Psalms · Psalms Book 1

My random thoughts on Ravi and Psalm 4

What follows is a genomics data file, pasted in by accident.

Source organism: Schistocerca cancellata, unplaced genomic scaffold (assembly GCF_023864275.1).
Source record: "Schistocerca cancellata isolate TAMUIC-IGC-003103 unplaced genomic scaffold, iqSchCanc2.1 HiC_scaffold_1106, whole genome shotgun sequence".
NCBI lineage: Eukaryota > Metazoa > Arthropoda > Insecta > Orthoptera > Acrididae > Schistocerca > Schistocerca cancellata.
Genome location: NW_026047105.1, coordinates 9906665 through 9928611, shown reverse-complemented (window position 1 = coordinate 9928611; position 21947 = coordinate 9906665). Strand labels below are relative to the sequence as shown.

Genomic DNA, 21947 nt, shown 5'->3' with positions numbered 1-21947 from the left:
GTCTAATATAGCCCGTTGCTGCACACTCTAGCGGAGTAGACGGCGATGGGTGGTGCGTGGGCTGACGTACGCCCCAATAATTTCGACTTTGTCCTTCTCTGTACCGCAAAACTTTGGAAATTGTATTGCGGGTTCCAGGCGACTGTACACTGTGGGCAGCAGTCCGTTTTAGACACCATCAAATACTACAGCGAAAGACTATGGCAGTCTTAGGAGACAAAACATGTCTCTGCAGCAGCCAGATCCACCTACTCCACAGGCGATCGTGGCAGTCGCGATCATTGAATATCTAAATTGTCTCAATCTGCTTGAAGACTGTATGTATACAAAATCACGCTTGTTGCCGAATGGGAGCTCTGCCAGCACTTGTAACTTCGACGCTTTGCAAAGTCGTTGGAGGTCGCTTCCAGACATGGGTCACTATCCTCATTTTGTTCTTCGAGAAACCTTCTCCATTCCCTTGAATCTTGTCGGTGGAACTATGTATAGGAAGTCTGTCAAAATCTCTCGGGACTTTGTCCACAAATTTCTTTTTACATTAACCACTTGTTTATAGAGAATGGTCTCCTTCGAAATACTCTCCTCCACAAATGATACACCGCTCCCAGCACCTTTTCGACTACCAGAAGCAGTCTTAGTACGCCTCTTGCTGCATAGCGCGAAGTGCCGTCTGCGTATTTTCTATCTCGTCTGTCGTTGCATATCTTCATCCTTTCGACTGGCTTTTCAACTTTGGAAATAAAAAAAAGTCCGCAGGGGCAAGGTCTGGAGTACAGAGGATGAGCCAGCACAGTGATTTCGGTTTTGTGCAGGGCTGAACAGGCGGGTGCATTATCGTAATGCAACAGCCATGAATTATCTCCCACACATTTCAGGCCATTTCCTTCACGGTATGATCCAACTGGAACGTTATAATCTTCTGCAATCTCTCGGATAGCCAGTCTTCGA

This isn’t going to be my normal Psalm post though I have included Psalm 4 in it. I called this blog “What’s on the Needles Today?” because it has a double meaning. It doesn’t just mean what I am knitting (though I am currently knitting an open sweater vest/cardigan in a dusty purple if you care), but also because something might be needling me that I just need to talk about. And that’s the case today. I am bothered today by the news about Ravi Zacharias. If you don’t know who that is, he was a Christian apologist who had an international ministry. He died in the spring of 2020. And last week, after an investigation it was revealed that there is substantial evidence that he was a sexual predator. The investigation doesn’t just say he had an affair. Rather it was ongoing. It was multiple women across the world. It was manipulative. It was a man in power versus vulnerable women. It was in one specific case, tied to monetary gifts that he used to get what he wanted. It appears that he used money from his ministry to pay women who he would then prey upon. He did it despite supposedly following the purity rules that are supposed to keep away appearance of sin, but apparently don’t keep away sin. In my actual personal circle, there is silence about this. Or an attitude of we are all sinners. Or his teachings were good so we should be able to overlook this heinous sin. Or he didn’t get a chance to repent. And I’m frustrated by this. Yes we are all sinners. But this goes beyond a consensual affair. And he had many chances to repent. Every day of the many years he kept behaving this way. But he didn’t. When a woman had the courage to stand up. Instead of repentance he made himself the victim and her the problem. Writing helps me process, and so today I am going to process some of that here. There is a lot I could say, but I’m going to try to limit myself by making a list of some of the things I am thinking about as it relates to this situation. Feel free to respond with what you are thinking. Conversation is good, and thinking through these things in community is better than individually.